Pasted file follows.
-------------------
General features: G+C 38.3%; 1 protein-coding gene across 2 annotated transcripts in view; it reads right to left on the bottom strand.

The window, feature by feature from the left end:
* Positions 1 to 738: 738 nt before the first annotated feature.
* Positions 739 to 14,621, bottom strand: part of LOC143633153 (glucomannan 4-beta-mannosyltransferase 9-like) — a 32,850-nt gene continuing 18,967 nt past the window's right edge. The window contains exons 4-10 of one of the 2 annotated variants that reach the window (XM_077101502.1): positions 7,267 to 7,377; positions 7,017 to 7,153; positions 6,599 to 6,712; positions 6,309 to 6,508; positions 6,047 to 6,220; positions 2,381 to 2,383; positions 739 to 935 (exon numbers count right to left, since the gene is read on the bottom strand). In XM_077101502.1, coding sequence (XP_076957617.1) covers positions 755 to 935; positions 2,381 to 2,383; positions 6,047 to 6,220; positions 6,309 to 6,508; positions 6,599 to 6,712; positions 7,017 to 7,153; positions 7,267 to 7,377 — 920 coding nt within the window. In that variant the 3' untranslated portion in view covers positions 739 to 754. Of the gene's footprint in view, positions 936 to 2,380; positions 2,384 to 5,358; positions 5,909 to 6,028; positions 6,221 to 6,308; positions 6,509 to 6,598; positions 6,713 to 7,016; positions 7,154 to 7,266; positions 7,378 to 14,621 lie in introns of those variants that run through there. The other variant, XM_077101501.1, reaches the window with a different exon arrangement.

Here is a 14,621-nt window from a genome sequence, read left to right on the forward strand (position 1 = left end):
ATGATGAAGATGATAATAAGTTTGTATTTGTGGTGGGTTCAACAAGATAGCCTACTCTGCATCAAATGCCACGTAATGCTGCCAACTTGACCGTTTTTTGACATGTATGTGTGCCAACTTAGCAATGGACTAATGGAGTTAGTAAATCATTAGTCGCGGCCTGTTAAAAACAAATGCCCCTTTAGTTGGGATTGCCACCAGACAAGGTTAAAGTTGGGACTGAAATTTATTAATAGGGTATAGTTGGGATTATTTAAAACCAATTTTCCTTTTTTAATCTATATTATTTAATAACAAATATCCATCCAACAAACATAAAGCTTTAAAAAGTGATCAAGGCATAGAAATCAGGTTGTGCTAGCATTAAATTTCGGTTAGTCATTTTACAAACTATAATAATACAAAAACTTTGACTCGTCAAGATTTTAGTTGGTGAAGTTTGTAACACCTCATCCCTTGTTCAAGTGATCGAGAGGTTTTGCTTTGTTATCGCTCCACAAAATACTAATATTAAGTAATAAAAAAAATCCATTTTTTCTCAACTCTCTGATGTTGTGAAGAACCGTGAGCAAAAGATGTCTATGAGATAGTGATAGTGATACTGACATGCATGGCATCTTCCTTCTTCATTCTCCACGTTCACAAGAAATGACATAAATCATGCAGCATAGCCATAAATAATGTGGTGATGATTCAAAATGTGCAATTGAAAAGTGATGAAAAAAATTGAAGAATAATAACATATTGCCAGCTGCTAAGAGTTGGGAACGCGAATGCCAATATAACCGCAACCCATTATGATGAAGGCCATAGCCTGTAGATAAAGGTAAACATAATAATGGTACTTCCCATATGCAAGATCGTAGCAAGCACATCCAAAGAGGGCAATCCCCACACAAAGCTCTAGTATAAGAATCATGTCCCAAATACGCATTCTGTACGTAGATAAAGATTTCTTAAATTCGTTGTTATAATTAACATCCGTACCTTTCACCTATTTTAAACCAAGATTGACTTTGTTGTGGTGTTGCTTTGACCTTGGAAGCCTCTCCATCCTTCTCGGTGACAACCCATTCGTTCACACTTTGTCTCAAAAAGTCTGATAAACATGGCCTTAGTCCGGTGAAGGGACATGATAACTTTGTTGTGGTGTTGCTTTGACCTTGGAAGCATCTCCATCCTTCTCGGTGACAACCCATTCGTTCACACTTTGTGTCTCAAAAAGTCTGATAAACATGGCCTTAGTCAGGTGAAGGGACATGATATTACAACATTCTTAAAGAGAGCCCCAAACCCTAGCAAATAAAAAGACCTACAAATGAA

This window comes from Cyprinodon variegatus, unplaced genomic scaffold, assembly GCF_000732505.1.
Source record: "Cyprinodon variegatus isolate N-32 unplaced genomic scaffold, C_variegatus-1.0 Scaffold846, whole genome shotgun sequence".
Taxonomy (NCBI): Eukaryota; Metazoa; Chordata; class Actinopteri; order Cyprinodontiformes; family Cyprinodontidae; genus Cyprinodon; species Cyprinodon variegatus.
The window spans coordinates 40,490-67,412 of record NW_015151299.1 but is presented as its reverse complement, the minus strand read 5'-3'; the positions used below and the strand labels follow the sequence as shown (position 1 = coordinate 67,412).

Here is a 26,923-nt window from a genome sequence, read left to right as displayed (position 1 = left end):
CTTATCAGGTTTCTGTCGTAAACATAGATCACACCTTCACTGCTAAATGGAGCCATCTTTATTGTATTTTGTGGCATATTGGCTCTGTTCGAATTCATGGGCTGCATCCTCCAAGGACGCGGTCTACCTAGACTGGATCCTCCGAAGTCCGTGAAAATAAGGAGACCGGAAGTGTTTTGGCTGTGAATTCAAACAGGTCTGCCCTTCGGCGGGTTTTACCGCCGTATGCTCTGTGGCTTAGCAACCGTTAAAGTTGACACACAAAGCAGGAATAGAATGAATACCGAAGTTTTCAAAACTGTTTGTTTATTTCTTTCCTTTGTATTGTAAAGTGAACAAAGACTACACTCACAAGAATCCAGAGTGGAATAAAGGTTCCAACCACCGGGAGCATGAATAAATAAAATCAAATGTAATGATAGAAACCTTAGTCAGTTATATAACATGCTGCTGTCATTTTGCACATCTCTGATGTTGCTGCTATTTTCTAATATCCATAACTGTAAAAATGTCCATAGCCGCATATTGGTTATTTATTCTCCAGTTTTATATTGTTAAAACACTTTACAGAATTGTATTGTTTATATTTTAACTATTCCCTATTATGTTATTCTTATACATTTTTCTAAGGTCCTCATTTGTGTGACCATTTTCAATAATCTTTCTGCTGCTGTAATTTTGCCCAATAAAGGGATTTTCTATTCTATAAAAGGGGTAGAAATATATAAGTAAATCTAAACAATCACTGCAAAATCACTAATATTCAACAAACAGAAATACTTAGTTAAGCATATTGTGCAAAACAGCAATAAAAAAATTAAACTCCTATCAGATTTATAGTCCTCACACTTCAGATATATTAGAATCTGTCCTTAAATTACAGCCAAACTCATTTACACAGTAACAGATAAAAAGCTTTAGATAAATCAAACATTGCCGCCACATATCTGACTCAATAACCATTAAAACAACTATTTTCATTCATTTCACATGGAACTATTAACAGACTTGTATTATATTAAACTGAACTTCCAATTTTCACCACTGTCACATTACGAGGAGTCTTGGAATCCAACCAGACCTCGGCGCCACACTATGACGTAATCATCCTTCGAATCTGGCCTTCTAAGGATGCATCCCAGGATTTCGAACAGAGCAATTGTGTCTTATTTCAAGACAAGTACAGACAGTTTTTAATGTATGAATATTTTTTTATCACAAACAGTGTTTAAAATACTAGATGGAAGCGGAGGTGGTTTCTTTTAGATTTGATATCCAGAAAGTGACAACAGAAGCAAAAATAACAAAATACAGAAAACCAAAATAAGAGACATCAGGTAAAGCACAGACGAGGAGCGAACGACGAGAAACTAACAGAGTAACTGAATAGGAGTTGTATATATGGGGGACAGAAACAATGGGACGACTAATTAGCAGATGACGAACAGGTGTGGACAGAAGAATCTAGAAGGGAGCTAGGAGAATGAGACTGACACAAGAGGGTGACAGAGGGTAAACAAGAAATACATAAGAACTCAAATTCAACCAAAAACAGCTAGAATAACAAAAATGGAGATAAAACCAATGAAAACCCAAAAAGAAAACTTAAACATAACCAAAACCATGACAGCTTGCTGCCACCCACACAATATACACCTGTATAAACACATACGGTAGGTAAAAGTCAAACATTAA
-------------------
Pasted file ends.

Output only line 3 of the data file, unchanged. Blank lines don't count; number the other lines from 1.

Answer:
* Positions 1 to 738: 738 nt before the first annotated feature.